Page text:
The Last Judgment (Italian: Il Giudizio Universale) is a fresco by the Italian Renaissance painter Michelangelo covering the whole altar wall of the Sistine Chapel in Vatican City. It is a depiction of the Second Coming of Christ and the final and eternal judgment by God of all humanity. The dead rise and descend to their fates, as judged by Christ who is surrounded by prominent saints. Altogether there are over 300 figures, with nearly all the males and angels originally shown as nudes; many were later partly covered up by painted draperies, of which some remain after recent cleaning and restoration.
The work took over four years to complete between 1536 and 1541.
Commissioned in 1505 by Pope Julius II for his tomb, it depicts the biblical figure Moses with horns on his head, based on a description in chapter 34 of Exodus in the Vulgate, the Latin translation of the Bible used at that time.
In Christian art of the Middle Ages, Moses is depicted wearing horns and without them; sometimes in glory, as a prophet and precursor of Jesus, but also in negative contexts, especially about Pauline contrasts between faith and law – the iconography was not black and white.
Location: Piazza San Lorenzo, 9, 50123 Firenze FI, Italy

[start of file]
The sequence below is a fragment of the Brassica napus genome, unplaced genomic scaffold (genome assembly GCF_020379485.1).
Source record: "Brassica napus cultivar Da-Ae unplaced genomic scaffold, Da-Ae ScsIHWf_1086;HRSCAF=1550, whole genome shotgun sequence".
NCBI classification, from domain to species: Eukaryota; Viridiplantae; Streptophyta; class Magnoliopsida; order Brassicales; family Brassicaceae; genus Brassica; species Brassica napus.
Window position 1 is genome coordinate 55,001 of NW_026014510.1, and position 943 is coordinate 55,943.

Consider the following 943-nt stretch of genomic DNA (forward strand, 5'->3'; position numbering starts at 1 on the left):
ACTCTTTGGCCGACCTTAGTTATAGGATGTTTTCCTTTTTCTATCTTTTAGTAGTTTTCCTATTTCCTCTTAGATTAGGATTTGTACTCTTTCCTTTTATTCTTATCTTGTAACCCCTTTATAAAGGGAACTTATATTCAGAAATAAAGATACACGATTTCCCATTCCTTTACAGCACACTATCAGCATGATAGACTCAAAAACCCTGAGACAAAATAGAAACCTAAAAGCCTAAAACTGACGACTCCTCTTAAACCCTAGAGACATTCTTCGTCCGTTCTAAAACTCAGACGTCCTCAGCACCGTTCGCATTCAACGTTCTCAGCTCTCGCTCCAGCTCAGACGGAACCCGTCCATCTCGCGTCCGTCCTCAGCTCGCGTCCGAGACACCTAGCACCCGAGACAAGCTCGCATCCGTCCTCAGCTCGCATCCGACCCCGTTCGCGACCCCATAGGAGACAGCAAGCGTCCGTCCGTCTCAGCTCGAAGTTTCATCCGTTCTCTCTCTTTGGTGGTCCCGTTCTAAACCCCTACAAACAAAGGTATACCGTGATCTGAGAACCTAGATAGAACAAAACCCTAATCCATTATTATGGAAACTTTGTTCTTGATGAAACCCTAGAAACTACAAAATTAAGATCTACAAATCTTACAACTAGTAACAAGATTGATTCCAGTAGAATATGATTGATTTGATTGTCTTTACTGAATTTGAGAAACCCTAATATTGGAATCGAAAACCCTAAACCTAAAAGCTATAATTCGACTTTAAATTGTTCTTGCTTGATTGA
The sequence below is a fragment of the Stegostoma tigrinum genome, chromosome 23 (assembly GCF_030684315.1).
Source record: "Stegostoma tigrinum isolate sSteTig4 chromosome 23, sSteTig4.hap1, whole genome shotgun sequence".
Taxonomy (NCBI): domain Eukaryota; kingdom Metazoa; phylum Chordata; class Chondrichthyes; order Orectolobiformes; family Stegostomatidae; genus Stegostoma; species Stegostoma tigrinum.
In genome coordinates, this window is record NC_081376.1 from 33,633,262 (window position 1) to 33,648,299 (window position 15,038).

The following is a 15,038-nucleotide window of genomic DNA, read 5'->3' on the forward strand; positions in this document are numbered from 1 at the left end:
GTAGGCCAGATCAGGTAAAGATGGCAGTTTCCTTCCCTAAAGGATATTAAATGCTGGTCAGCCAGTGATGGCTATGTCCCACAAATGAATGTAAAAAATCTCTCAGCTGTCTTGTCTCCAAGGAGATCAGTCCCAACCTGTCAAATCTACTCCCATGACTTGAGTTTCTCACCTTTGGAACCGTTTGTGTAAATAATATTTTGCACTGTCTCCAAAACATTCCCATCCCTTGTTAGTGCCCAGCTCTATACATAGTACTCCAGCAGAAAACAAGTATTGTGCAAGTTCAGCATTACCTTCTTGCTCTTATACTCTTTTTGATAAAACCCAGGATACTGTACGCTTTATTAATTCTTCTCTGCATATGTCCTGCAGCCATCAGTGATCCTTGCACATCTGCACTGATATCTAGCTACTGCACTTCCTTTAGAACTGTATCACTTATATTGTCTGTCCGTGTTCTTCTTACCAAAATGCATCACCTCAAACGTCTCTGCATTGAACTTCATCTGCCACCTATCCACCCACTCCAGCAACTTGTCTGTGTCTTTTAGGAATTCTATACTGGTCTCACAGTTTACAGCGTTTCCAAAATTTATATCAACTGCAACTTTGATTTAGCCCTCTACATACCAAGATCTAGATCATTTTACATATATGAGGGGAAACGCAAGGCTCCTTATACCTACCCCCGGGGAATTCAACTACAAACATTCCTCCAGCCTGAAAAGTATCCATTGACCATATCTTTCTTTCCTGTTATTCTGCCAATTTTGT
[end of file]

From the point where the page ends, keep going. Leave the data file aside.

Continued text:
Architectural Style: Renaissance architecture
At the Laurentian Library, Michelangelo had to surpass interesting structural challenges: the monastic complex already exisited (with monks’ dormitories and adjacent church) and the rest of the neighbourhood was already built up so there was only one place to put the library, and that was above the extant structure. For this reason he had to make it particularly light.
Type: Marble Statue
Location: Church of Our Lady Bruges
The Madonna of Bruges is a marble sculpture by Michelangelo of the Virgin and Child.
Michelangelo’s depiction of the Madonna and Child differs significantly from earlier representations of the same subject, which tended to feature a pious Virgin smiling down on an infant held in her arms. Instead, Jesus stands upright, almost unsupported, only loosely restrained by Mary’s left hand, and appears to be about to step away from his mother. Meanwhile, Mary does not cling to her son or even look at him, but gazes down and away. It is believed the work was originally intended for an altar piece. If this is so, then it would have been displayed facing slightly to the right and looking down. The early 16th-century sculpture also displays the High Renaissance Pyramid style frequently seen in the works of Leonardo da Vinci during the late 1400s.
Bacchus (1496–1497) is a marble sculpture by the Italian High Renaissance sculptor, painter, architect and poet Michelangelo. The statue is somewhat over life-size and depicts Bacchus, the Roman god of wine, in a reeling pose suggestive of drunkenness. Commissioned by Raffaele Riario, a high-ranking Cardinal and collector of antique sculpture, it was rejected by him and was bought instead by Jacopo Galli, Riario’s banker and a friend to Michelangelo. Together with the Pietà the Bacchus is one of only two surviving sculptures from the artist’s first period in Rome.
Type: Panel Painting
Location: Uffizi Gallery
The Doni Tondo portrays the Holy Family (the child Jesus, Mary, and Joseph) in the foreground, along with John the Baptist in the middle-ground, and contains five nude male figures in the background. The inclusion of these nude figures has been interpreted in a variety of ways.